Russia’s President Vladimir Putin blames the United States for backing an alleged assassination attempt against him. Two small drones hit the Kremlin in Moscow early Wednesday morning. One struck the flagpole atop the dome of the Kremlin Senate building. The other reportedly hit Putin’s apartment area.
Putin spokesman Dmitri Peskov leveled the accusation Thursday.
“Attempts to deny this – both in Kiev and in Washington – are, of course, absolutely ridiculous. We know very well that decisions on such actions, on such terrorist attacks, are not made in Kyiv. Namely, in Washington. And Kyiv is already doing what what he is told to do,” the Russian state news agency TASS quoted Peskov as having said. “And not every time Kyiv is given the right to choose means. This is also often dictated from across the ocean. We know this well and are aware of this.”
Not a CIA Pattern
First, the CIA has had a strict policy against assassinating heads of state since the 1970s.
President Gerald Ford signed an executive order in 1976 barring the Agency from carrying out targeted assassinations.
Security Council spokesman John Kirby strongly denied the claim, accusing the Kremlin of lying.
“I can assure you that there was no involvement by the United States. Whatever it was, it didn’t involve us,” Kirby said, calling the accusation “ludicrous.”
U.S. intelligence has no idea what happened according to a Politico report.
“My gut tells me that we would not have been involved in this operation. It is also unclear to me exactly what did actually happen,” Sam Faddis, a retired CIA station chief, told 19FortyFive.
Pointing to a False Flag Operation
Others point out that Putin has a history of false-flag operations.
“Russia has a long and sordid history of self-produced false flags operations at key moments in history, used to advance a narrative particularly for domestic consumptions. The latest claims blaming U.S. for the mysterious explosions which the Kremlin described as subverted drone attacks on Putin, are just another in the series,” Irina Tsukerman, a Ukrainian-American geopolitical analyst, told 19FortyFive.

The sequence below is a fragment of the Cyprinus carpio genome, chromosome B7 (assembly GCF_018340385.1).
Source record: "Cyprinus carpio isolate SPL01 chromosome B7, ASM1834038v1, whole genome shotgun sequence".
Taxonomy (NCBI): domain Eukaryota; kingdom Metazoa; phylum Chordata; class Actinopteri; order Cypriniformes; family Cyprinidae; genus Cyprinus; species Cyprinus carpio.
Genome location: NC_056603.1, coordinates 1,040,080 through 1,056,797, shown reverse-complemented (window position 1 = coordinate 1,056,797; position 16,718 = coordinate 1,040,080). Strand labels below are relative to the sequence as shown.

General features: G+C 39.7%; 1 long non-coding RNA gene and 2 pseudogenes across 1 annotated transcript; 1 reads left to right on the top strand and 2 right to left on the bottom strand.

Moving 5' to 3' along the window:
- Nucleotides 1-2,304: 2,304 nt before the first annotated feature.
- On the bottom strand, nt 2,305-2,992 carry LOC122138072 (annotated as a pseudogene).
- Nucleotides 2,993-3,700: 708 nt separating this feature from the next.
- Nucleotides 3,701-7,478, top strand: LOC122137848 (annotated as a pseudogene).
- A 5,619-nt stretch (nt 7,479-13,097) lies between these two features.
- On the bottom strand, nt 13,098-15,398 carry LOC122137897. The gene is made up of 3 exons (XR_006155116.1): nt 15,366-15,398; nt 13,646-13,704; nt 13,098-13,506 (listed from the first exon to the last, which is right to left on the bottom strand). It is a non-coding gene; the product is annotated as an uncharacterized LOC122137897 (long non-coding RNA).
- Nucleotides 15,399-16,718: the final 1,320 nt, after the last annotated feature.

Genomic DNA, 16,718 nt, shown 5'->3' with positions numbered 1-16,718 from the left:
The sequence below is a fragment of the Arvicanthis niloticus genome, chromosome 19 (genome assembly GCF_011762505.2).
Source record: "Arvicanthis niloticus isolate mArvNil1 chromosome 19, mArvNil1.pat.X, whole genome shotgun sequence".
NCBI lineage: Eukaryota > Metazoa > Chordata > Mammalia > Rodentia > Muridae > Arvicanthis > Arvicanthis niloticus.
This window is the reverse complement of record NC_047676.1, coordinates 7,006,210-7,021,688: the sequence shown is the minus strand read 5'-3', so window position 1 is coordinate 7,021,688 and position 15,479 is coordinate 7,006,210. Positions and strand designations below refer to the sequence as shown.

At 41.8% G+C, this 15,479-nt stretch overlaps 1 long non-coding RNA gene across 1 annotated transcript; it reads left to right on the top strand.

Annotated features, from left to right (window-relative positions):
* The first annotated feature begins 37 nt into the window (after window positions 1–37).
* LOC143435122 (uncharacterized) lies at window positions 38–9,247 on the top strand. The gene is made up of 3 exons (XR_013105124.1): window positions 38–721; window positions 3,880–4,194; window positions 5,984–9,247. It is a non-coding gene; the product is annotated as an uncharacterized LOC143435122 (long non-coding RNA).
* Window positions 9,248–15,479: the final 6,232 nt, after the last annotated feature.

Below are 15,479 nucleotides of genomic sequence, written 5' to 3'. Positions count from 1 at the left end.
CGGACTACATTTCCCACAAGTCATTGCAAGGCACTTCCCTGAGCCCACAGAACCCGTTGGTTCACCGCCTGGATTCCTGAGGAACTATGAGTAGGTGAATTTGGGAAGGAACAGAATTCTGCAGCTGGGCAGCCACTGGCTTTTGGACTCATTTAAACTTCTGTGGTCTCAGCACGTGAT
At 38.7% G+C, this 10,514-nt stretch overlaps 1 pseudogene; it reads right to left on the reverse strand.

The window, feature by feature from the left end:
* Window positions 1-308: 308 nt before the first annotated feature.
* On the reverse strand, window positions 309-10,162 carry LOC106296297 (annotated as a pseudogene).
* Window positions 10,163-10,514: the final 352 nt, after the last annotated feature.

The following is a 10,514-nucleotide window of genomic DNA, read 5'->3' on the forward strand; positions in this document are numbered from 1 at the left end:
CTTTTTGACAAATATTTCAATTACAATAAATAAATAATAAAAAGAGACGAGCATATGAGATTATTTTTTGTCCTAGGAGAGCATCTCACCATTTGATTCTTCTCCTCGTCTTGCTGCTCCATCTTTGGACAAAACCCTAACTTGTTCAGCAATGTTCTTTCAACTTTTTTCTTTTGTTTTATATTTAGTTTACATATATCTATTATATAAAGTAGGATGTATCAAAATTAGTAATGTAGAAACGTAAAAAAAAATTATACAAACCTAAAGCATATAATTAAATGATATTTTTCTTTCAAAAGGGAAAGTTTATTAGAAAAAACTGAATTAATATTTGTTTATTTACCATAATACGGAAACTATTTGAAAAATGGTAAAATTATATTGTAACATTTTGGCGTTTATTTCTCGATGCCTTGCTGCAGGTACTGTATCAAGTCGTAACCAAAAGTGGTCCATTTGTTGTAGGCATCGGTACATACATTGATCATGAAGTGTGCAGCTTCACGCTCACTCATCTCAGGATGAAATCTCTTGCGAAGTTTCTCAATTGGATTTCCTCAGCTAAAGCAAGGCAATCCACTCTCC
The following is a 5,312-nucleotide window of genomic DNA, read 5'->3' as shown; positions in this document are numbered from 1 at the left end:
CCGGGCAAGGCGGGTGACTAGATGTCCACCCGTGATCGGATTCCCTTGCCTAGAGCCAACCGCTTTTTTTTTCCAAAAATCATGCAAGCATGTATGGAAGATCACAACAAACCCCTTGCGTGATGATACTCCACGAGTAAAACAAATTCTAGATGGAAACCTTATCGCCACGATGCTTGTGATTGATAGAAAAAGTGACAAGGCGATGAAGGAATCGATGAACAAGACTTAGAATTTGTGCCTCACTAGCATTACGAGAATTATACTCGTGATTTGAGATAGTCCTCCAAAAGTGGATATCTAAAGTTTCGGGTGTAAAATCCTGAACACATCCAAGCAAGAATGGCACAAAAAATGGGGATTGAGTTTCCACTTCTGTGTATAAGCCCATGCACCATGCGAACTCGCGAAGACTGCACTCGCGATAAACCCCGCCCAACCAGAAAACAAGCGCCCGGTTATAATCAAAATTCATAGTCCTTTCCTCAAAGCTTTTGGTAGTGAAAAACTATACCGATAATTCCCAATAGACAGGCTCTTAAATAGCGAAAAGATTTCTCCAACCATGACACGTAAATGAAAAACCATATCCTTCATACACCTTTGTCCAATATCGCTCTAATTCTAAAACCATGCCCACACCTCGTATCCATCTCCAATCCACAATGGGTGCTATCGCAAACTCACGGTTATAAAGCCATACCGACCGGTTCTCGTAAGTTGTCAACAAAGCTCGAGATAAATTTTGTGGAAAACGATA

“In particular, Putin himself has come to power using that specific strategy of staging terrorist attacks and shifting blame to imaginary enemies as a way of consolidating popular support and projecting a propaganda version of strong leadership in crisis.”
Putin staged the bombing of Moscow apartment buildings in 1999, blaming Chechen separatists. It was used as a pretext for starting the Second Chechen War.
Exiled Russian chess master and politician Garry Kasparov joked it was ridiculous to call it an assassination attempt.
Pointing to Putin
“Assassination attempt”? Lol. He’s not even there. If anybody really wanted to kill Putin, they would just seize his bank accounts and he’d have a heart attack!” Kasparov tweeted.
Putin vowed to eliminate Ukrainian President Volodymyr Zelensky and his cabinet. The CIA has, according to published reports, devoted significant resources to protect Zelensky from assassination.
Recent leaked American intelligence reports suggest close coordination between the U.S. and Ukraine’s intelligence agency the SBU has shown an inability to control many of its own operatives, leaked U.S. documents showed. In February, Ukrainian intelligence operatives defied orders and sabotaged a Russian plane at a Belarusian airport.
Washington’s relationship with Kyiv has been one of “trust but verify” to recall President Ronald Reagan’s statement about the Soviets. Ukrainian officials have shown a degree of wariness toward their American counterparts.
At this point, no one knows who was responsible amid the fog of war, but Putin likely will exploit this incident to his advantage.
“Russia has engendered no love for itself around the region; there is an active group of Russian partisans/guerrillas who have taken responsibility for past attacks; if there is any truth to the story at all, these locals are much more likely to be behind such an attack,” Tsukerman said. “However, just as Iran blames the U.S. and Israel for the actions of local uprisings fed up with domestic tyranny, so Russia find it convenient to shift blame to a well-known adversary for propaganda reasons and to avoid admissions of domestic unrest and resentment.
John Rossomando was a senior analyst for Defense Policy and served as Senior Analyst for Counterterrorism at The Investigative Project on Terrorism for eight years. His work has been featured in numerous publications such as The American Thinker, Daily Wire, Red Alert Politics, CNSNews.com, The Daily Caller, Human Events, Newsmax, The American Spectator, TownHall.com, and Crisis Magazine. He also served as senior managing editor of The Bulletin, a 100,000-circulation daily newspaper in Philadelphia, and received the Pennsylvania Associated Press Managing Editors first-place award in 2008 for his reporting.